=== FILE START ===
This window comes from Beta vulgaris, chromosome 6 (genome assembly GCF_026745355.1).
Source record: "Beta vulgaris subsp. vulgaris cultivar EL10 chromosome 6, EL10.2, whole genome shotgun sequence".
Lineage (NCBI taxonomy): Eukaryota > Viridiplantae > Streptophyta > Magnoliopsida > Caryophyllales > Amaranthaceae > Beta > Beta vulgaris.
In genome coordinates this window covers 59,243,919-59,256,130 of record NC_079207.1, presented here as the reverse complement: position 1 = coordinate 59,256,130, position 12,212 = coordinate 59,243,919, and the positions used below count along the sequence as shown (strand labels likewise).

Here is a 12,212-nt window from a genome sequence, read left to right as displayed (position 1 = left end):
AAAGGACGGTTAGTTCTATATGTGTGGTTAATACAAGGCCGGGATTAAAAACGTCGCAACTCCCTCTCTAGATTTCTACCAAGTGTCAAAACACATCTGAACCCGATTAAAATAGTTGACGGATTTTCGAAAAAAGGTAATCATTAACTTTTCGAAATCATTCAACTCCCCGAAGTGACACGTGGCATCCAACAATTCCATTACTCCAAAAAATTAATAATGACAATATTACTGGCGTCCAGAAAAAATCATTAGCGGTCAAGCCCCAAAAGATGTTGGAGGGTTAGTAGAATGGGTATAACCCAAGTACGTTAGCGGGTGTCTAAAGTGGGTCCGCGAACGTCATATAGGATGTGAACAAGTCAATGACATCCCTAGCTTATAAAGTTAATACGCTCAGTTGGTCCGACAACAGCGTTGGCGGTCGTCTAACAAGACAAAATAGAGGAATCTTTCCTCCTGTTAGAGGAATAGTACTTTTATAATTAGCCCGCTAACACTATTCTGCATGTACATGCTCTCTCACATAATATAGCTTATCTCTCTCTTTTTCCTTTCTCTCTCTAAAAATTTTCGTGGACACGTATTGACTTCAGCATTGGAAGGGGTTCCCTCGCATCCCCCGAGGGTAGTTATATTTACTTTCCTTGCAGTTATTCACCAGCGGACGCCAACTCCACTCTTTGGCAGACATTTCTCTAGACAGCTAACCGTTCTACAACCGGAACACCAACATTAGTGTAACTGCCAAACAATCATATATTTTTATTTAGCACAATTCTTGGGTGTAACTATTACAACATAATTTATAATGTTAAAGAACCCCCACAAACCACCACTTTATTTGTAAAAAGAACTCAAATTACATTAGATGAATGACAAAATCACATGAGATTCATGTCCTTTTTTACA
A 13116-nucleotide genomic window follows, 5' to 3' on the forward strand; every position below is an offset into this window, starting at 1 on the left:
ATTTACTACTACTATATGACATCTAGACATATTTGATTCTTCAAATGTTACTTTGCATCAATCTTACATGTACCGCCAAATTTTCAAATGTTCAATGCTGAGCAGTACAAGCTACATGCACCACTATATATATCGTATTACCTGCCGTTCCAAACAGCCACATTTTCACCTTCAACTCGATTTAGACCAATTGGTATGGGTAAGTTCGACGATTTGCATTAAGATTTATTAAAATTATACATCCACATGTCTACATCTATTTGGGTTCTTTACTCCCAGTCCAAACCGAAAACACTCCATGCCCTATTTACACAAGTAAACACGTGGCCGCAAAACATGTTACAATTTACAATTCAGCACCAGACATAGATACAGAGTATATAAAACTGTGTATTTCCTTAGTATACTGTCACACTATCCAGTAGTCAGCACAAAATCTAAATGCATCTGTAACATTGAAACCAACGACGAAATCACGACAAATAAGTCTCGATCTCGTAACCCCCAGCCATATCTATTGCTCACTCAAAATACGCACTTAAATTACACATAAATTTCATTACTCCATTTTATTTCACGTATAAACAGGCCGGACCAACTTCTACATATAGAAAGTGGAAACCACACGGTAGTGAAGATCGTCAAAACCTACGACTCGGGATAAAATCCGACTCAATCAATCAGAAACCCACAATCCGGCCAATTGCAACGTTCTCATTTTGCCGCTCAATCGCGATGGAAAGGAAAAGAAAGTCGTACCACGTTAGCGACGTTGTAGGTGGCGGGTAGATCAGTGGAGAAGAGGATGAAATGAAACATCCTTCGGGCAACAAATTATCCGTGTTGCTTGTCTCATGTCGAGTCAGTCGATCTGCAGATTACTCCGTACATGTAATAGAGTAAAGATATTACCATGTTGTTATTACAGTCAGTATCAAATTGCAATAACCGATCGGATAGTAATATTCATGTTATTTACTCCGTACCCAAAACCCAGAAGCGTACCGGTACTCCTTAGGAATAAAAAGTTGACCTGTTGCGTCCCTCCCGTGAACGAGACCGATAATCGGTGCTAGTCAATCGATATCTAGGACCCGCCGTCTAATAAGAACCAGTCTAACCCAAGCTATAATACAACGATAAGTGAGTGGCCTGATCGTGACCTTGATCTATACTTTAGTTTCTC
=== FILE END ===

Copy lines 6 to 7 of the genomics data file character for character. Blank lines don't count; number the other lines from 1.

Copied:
AAAGGACGGTTAGTTCTATATGTGTGGTTAATACAAGGCCGGGATTAAAAACGTCGCAACTCCCTCTCTAGATTTCTACCAAGTGTCAAAACACATCTGAACCCGATTAAAATAGTTGACGGATTTTCGAAAAAAGGTAATCATTAACTTTTCGAAATCATTCAACTCCCCGAAGTGACACGTGGCATCCAACAATTCCATTACTCCAAAAAATTAATAATGACAATATTACTGGCGTCCAGAAAAAATCATTAGCGGTCAAGCCCCAAAAGATGTTGGAGGGTTAGTAGAATGGGTATAACCCAAGTACGTTAGCGGGTGTCTAAAGTGGGTCCGCGAACGTCATATAGGATGTGAACAAGTCAATGACATCCCTAGCTTATAAAGTTAATACGCTCAGTTGGTCCGACAACAGCGTTGGCGGTCGTCTAACAAGACAAAATAGAGGAATCTTTCCTCCTGTTAGAGGAATAGTACTTTTATAATTAGCCCGCTAACACTATTCTGCATGTACATGCTCTCTCACATAATATAGCTTATCTCTCTCTTTTTCCTTTCTCTCTCTAAAAATTTTCGTGGACACGTATTGACTTCAGCATTGGAAGGGGTTCCCTCGCATCCCCCGAGGGTAGTTATATTTACTTTCCTTGCAGTTATTCACCAGCGGACGCCAACTCCACTCTTTGGCAGACATTTCTCTAGACAGCTAACCGTTCTACAACCGGAACACCAACATTAGTGTAACTGCCAAACAATCATATATTTTTATTTAGCACAATTCTTGGGTGTAACTATTACAACATAATTTATAATGTTAAAGAACCCCCACAAACCACCACTTTATTTGTAAAAAGAACTCAAATTACATTAGATGAATGACAAAATCACATGAGATTCATGTCCTTTTTTACA
A 13116-nucleotide genomic window follows, 5' to 3' on the forward strand; every position below is an offset into this window, starting at 1 on the left: